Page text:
When it comes to top hires, the questions people ask tell you far more than the answers they give.
When I interview, I don't ask many questions. Instead, I simply open with, "What can I tell you about the company?" It forces candidates to think of questions to ask me, rather than inviting them to recite canned, rehearsed responses about their background and goals.
When the interviewee finishes answering my first question, I continue, "What else can I tell you?" I do this over and over again for most of the interview.
Probably for this reason, a current employee told me he felt intimidated during his interview with me. But I was surprised. I'm not trying to be tricky. It's a legitimate question. I learn a lot more about someone--and his thought processes--from the questions he asks.
I have found that the smartest, most agile and innovative people are those who ask a lot of questions. I pay careful attention to the quality of the questions job candidates ask, the way they ask them and listen to the answers, and then construct follow-up questions. This process tells me if candidates are good learners, and gives me an idea of how they navigate the unknown.
It also tells me a lot about what's important to my interviewees. For example, if someone asks me about technology, she's likely a person who thinks most about the product and innovation. If the first questions she asks are about vacation policies, that's also very telling.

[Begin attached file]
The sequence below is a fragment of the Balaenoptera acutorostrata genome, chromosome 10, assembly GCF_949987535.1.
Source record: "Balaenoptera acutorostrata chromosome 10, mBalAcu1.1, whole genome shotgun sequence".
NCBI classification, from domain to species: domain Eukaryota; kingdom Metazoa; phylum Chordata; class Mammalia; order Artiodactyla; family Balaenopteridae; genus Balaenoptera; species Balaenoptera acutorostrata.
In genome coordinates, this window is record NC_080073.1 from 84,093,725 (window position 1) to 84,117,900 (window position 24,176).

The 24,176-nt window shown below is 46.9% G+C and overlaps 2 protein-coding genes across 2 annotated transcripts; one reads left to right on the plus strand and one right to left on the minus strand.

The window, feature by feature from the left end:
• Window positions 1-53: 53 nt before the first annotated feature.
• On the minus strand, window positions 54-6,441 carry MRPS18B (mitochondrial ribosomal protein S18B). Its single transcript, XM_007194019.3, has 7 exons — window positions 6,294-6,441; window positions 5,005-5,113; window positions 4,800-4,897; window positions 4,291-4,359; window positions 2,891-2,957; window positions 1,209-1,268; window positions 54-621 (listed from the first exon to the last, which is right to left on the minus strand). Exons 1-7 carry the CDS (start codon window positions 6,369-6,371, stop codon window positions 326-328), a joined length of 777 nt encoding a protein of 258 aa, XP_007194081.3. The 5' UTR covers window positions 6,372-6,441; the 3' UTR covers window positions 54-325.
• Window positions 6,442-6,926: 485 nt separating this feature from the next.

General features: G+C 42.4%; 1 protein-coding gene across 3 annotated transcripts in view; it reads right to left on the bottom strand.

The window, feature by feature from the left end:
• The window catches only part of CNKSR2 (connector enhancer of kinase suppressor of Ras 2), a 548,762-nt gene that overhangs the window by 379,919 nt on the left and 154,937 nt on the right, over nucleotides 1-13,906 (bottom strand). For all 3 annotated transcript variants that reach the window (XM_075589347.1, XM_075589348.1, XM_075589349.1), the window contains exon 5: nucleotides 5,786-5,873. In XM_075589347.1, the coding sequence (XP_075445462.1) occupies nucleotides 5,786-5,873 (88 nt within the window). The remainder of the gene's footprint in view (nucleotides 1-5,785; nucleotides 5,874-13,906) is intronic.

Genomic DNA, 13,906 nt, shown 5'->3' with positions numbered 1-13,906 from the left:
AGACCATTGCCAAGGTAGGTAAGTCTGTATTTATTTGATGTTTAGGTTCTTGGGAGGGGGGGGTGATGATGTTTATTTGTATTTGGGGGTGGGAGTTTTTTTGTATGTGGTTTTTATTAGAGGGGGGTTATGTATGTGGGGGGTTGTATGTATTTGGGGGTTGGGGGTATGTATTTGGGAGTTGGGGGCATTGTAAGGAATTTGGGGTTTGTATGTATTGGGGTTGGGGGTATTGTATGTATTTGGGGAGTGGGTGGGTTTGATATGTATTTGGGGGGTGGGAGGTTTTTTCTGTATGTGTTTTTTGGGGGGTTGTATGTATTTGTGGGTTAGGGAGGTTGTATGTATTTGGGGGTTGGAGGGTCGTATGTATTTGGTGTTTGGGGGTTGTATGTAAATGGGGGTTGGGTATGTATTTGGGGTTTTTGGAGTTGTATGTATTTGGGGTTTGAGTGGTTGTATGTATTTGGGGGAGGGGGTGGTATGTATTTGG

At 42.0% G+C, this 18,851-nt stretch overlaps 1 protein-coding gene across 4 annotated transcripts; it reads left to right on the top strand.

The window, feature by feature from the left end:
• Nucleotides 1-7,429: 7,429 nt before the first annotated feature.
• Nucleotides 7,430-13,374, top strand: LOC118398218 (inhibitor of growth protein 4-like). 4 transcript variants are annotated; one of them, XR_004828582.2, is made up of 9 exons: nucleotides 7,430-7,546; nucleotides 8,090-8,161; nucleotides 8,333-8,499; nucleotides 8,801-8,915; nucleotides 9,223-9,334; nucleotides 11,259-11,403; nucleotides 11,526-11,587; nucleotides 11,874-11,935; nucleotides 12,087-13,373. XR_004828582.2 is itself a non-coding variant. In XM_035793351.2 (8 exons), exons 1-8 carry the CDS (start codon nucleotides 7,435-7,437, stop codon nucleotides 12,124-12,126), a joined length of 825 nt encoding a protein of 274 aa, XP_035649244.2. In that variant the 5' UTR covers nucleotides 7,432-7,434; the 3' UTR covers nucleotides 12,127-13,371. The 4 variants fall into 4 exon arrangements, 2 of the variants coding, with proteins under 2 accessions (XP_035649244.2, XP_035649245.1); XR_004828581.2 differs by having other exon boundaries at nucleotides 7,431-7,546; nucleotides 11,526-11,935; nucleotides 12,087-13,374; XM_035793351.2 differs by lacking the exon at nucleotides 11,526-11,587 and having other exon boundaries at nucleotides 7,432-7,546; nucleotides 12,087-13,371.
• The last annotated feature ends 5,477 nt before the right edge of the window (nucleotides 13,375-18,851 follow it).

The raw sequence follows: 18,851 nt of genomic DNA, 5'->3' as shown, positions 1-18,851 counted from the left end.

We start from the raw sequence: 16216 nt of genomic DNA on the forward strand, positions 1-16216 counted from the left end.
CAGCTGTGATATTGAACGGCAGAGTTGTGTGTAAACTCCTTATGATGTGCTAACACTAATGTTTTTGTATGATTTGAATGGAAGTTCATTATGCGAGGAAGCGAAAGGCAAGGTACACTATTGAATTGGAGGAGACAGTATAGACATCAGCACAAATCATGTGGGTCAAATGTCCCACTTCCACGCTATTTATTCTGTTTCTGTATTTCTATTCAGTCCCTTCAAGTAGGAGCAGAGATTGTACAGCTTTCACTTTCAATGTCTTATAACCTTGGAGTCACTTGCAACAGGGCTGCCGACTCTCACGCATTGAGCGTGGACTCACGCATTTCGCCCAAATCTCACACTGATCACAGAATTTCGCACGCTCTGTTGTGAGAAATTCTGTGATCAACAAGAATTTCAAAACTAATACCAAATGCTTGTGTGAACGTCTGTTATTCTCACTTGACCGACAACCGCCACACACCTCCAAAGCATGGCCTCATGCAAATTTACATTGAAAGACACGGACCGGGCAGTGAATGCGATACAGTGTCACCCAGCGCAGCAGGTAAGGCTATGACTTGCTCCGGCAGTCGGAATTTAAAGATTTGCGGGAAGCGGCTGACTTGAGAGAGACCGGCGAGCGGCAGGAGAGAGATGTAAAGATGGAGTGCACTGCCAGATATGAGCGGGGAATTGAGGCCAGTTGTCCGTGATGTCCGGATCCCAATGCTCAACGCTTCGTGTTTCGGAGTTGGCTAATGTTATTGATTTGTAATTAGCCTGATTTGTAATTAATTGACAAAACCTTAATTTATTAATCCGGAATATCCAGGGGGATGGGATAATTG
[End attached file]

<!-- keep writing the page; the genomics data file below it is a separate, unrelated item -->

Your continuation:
I usually wrap up my interviews with two simple questions. The first is: "What are you not good at?" This often throws people off. They're used to giving a "pitch" about their strengths. But I explain that I need to know what they're not good at because, as a manager, I need to help them develop. And I need to make sure I can either help them develop in that area of need or surround them with other people who can.
My final question is: "Do you want this job and would you be successful doing it?" I explain that I hate firing people, so I need them to be honest with themselves and with me about whether or not they truly feel they could be superb in the role.
To summarize, here are my questions:
What can I tell you about the company? What else can I tell you? What else can I tell you?
What are you not good at?
Do you want this job and would you be successful doing it?
Remember, you learn a lot more from the questions people ask than the answers they give.
FRANK ADDANTE is founder and CEO of the Rubicon Project, the world’s leading real-time trading platform for online ads. A five-time entrepreneur, he sold two companies and took a third public. He is author of FounderBlog.com. @FrankAddante